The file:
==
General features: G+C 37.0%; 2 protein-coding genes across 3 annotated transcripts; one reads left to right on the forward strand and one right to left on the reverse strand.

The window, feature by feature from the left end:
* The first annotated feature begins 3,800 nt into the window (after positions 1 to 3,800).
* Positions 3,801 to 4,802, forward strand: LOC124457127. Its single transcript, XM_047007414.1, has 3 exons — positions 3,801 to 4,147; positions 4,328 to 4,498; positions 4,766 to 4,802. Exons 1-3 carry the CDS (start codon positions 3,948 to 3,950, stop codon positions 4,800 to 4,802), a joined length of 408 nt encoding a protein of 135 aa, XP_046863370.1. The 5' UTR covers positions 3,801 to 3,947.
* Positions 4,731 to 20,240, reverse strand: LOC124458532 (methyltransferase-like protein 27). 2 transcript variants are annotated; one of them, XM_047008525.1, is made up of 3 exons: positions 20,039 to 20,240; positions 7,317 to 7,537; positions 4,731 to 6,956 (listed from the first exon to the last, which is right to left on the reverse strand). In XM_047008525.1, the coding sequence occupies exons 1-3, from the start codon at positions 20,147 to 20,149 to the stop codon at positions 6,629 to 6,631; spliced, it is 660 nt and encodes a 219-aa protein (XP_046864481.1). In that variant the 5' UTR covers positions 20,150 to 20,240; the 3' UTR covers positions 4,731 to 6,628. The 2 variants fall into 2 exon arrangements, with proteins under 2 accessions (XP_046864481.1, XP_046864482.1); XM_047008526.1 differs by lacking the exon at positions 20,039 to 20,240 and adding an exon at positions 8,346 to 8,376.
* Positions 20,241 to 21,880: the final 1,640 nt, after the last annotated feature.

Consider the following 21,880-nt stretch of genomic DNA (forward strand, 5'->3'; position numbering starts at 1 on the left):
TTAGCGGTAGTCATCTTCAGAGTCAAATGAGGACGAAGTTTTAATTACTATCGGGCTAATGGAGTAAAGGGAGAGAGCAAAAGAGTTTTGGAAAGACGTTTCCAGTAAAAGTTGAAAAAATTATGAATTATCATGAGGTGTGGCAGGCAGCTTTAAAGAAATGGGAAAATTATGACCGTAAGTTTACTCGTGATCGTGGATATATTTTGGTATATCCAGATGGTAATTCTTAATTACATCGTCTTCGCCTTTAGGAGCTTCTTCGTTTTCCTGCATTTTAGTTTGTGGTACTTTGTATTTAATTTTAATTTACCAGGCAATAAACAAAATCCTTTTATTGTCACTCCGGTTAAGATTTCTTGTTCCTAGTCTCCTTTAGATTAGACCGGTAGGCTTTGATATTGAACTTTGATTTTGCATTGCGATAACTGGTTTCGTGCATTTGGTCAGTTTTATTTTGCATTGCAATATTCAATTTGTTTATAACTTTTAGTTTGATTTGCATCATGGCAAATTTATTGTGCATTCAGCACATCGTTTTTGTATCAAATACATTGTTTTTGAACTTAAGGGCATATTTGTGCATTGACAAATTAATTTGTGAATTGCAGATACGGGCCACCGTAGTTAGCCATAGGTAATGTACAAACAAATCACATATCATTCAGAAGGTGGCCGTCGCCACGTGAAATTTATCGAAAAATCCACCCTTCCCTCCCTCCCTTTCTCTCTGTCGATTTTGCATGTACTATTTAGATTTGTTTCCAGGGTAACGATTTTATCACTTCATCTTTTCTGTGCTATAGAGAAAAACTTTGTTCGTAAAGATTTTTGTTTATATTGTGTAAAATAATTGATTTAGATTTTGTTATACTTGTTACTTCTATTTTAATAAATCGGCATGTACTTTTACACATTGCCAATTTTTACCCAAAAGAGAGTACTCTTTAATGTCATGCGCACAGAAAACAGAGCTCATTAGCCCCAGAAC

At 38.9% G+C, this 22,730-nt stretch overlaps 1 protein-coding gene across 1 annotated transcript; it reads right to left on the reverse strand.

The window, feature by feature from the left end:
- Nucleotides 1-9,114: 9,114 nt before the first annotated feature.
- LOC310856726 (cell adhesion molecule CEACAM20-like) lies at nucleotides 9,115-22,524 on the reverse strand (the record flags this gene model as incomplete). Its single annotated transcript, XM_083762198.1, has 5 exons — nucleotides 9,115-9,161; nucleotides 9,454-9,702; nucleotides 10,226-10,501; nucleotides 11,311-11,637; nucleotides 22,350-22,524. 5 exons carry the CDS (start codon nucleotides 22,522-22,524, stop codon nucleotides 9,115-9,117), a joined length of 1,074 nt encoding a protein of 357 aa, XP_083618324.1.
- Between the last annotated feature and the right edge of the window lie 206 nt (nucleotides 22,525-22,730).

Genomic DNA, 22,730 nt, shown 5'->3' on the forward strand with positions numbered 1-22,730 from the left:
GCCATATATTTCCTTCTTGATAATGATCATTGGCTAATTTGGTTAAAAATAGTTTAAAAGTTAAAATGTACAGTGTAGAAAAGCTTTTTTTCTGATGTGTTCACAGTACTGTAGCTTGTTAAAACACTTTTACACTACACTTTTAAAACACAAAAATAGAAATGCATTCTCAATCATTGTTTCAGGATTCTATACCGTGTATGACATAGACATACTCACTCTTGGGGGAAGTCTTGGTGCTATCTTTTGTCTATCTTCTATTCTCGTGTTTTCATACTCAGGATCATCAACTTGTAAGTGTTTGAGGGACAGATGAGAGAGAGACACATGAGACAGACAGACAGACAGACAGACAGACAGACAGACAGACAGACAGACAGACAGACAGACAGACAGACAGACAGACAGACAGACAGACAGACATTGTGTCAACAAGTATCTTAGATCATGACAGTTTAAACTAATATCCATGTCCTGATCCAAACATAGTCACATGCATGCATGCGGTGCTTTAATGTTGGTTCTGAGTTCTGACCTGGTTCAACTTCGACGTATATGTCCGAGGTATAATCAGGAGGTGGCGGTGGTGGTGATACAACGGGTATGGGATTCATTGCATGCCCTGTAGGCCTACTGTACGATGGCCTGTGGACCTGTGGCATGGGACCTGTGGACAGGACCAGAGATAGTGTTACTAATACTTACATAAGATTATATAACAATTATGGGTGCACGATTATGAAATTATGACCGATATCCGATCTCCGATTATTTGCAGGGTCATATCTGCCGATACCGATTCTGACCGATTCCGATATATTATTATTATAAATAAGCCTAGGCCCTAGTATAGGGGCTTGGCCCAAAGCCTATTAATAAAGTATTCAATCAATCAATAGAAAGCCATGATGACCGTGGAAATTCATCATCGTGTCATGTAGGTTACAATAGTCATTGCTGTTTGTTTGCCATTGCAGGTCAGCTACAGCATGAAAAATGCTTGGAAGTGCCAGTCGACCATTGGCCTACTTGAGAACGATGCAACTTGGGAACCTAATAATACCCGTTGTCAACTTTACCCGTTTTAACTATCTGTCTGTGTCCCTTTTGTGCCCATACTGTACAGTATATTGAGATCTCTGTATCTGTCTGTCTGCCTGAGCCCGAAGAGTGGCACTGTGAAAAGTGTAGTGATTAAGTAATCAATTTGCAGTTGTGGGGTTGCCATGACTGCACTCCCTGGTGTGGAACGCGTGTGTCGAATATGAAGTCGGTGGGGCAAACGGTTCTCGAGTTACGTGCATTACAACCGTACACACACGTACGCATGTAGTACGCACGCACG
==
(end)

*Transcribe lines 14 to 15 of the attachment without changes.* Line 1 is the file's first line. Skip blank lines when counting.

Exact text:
Genomic DNA, 22,730 nt, shown 5'->3' on the forward strand with positions numbered 1-22,730 from the left:
GCCATATATTTCCTTCTTGATAATGATCATTGGCTAATTTGGTTAAAAATAGTTTAAAAGTTAAAATGTACAGTGTAGAAAAGCTTTTTTTCTGATGTGTTCACAGTACTGTAGCTTGTTAAAACACTTTTACACTACACTTTTAAAACACAAAAATAGAAATGCATTCTCAATCATTGTTTCAGGATTCTATACCGTGTATGACATAGACATACTCACTCTTGGGGGAAGTCTTGGTGCTATCTTTTGTCTATCTTCTATTCTCGTGTTTTCATACTCAGGATCATCAACTTGTAAGTGTTTGAGGGACAGATGAGAGAGAGACACATGAGACAGACAGACAGACAGACAGACAGACAGACAGACAGACAGACAGACAGACAGACAGACAGACAGACAGACAGACAGACAGACAGACAGACATTGTGTCAACAAGTATCTTAGATCATGACAGTTTAAACTAATATCCATGTCCTGATCCAAACATAGTCACATGCATGCATGCGGTGCTTTAATGTTGGTTCTGAGTTCTGACCTGGTTCAACTTCGACGTATATGTCCGAGGTATAATCAGGAGGTGGCGGTGGTGGTGATACAACGGGTATGGGATTCATTGCATGCCCTGTAGGCCTACTGTACGATGGCCTGTGGACCTGTGGCATGGGACCTGTGGACAGGACCAGAGATAGTGTTACTAATACTTACATAAGATTATATAACAATTATGGGTGCACGATTATGAAATTATGACCGATATCCGATCTCCGATTATTTGCAGGGTCATATCTGCCGATACCGATTCTGACCGATTCCGATATATTATTATTATAAATAAGCCTAGGCCCTAGTATAGGGGCTTGGCCCAAAGCCTATTAATAAAGTATTCAATCAATCAATAGAAAGCCATGATGACCGTGGAAATTCATCATCGTGTCATGTAGGTTACAATAGTCATTGCTGTTTGTTTGCCATTGCAGGTCAGCTACAGCATGAAAAATGCTTGGAAGTGCCAGTCGACCATTGGCCTACTTGAGAACGATGCAACTTGGGAACCTAATAATACCCGTTGTCAACTTTACCCGTTTTAACTATCTGTCTGTGTCCCTTTTGTGCCCATACTGTACAGTATATTGAGATCTCTGTATCTGTCTGTCTGCCTGAGCCCGAAGAGTGGCACTGTGAAAAGTGTAGTGATTAAGTAATCAATTTGCAGTTGTGGGGTTGCCATGACTGCACTCCCTGGTGTGGAACGCGTGTGTCGAATATGAAGTCGGTGGGGCAAACGGTTCTCGAGTTACGTGCATTACAACCGTACACACACGTACGCATGTAGTACGCACGCACG